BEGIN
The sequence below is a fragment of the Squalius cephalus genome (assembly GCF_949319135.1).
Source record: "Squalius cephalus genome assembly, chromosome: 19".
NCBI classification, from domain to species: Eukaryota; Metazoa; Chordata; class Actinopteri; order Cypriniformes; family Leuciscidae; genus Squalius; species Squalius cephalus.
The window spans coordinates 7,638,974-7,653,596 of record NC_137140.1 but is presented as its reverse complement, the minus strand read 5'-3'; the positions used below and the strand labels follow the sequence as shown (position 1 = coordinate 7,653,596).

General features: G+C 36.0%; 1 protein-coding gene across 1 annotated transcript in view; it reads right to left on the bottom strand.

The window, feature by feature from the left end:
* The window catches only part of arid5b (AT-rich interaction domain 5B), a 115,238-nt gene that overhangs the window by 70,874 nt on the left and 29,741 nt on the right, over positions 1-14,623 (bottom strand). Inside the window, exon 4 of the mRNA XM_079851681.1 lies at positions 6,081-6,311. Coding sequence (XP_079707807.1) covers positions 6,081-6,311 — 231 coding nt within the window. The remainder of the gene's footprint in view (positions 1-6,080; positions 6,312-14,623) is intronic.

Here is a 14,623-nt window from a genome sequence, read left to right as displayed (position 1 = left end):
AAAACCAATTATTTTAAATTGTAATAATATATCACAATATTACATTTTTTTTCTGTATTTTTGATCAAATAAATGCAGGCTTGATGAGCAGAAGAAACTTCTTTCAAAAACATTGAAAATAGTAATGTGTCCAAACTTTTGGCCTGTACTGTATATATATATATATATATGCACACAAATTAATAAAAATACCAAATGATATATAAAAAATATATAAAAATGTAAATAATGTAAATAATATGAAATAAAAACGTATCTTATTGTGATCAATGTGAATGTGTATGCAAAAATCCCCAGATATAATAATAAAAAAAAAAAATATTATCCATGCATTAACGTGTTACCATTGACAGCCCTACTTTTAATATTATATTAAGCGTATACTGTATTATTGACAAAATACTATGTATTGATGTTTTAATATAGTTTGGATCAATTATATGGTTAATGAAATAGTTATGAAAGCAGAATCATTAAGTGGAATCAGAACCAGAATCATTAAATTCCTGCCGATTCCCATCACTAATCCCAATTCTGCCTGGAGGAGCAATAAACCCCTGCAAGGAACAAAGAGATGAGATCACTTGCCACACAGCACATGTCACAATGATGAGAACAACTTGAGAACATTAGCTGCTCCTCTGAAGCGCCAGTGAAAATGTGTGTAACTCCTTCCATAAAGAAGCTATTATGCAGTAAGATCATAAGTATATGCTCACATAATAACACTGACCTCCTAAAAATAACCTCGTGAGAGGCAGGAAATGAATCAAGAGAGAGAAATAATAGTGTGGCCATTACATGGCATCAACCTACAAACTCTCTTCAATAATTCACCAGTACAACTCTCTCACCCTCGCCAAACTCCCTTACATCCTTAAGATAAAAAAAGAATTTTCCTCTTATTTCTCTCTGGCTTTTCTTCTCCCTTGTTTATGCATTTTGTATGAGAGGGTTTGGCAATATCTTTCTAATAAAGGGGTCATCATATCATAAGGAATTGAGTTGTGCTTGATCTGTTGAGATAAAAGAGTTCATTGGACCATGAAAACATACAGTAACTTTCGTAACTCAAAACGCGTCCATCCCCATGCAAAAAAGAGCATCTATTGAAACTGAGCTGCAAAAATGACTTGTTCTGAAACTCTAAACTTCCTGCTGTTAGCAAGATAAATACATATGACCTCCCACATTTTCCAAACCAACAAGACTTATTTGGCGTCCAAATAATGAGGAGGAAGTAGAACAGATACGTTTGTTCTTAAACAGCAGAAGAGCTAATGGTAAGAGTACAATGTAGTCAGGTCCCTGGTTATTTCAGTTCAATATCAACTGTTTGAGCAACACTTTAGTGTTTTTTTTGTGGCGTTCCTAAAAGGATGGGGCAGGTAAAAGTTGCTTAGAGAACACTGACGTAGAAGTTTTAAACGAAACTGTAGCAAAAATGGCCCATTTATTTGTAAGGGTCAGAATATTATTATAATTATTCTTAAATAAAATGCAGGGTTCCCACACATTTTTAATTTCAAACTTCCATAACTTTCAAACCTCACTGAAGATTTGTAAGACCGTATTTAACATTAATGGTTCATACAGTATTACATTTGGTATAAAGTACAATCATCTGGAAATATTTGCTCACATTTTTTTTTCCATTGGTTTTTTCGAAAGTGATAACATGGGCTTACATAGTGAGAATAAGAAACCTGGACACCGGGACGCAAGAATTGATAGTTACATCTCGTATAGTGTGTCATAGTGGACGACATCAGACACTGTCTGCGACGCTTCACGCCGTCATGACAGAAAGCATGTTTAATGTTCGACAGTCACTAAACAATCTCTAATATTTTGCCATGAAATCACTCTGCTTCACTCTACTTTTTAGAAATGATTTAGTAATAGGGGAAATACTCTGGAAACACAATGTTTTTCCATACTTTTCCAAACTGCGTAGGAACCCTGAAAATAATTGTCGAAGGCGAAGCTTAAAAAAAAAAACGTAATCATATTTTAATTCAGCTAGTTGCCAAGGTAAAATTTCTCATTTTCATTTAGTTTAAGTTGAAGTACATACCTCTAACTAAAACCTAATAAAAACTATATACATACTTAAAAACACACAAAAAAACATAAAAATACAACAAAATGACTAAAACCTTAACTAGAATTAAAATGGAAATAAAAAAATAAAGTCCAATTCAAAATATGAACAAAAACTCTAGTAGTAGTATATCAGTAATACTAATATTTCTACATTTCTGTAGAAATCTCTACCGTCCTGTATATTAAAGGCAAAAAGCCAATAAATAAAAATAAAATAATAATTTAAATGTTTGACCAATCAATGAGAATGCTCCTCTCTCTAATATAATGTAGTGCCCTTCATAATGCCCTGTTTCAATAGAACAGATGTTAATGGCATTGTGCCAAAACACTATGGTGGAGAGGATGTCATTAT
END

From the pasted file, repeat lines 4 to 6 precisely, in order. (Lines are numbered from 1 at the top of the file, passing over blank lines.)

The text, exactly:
The window spans coordinates 7,638,974-7,653,596 of record NC_137140.1 but is presented as its reverse complement, the minus strand read 5'-3'; the positions used below and the strand labels follow the sequence as shown (position 1 = coordinate 7,653,596).

General features: G+C 36.0%; 1 protein-coding gene across 1 annotated transcript in view; it reads right to left on the bottom strand.

The window, feature by feature from the left end: